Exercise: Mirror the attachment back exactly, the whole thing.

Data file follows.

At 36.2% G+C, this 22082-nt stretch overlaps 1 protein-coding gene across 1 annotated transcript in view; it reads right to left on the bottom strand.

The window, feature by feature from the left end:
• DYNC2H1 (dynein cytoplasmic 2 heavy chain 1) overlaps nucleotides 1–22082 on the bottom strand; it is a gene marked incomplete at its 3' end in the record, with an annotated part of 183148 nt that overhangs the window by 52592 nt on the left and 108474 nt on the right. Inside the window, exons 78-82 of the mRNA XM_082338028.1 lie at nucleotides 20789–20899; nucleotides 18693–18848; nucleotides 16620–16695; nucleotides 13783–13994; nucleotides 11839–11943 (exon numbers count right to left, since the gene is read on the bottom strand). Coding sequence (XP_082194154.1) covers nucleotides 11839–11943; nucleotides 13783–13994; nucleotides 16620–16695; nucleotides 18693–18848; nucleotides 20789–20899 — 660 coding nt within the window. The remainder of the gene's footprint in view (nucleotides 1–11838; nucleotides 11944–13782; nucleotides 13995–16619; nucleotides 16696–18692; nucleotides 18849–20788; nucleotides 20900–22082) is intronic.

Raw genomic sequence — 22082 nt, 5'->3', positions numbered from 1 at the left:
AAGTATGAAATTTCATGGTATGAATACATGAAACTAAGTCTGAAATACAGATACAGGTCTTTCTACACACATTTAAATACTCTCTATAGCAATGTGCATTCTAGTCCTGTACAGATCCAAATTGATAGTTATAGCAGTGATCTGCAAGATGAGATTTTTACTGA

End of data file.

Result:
At 36.2% G+C, this 22082-nt stretch overlaps 1 protein-coding gene across 1 annotated transcript in view; it reads right to left on the bottom strand.

The window, feature by feature from the left end:
• DYNC2H1 (dynein cytoplasmic 2 heavy chain 1) overlaps nucleotides 1–22082 on the bottom strand; it is a gene marked incomplete at its 3' end in the record, with an annotated part of 183148 nt that overhangs the window by 52592 nt on the left and 108474 nt on the right. Inside the window, exons 78-82 of the mRNA XM_082338028.1 lie at nucleotides 20789–20899; nucleotides 18693–18848; nucleotides 16620–16695; nucleotides 13783–13994; nucleotides 11839–11943 (exon numbers count right to left, since the gene is read on the bottom strand). Coding sequence (XP_082194154.1) covers nucleotides 11839–11943; nucleotides 13783–13994; nucleotides 16620–16695; nucleotides 18693–18848; nucleotides 20789–20899 — 660 coding nt within the window. The remainder of the gene's footprint in view (nucleotides 1–11838; nucleotides 11944–13782; nucleotides 13995–16619; nucleotides 16696–18692; nucleotides 18849–20788; nucleotides 20900–22082) is intronic.

Raw genomic sequence — 22082 nt, 5'->3', positions numbered from 1 at the left:
AAGTATGAAATTTCATGGTATGAATACATGAAACTAAGTCTGAAATACAGATACAGGTCTTTCTACACACATTTAAATACTCTCTATAGCAATGTGCATTCTAGTCCTGTACAGATCCAAATTGATAGTTATAGCAGTGATCTGCAAGATGAGATTTTTACTGA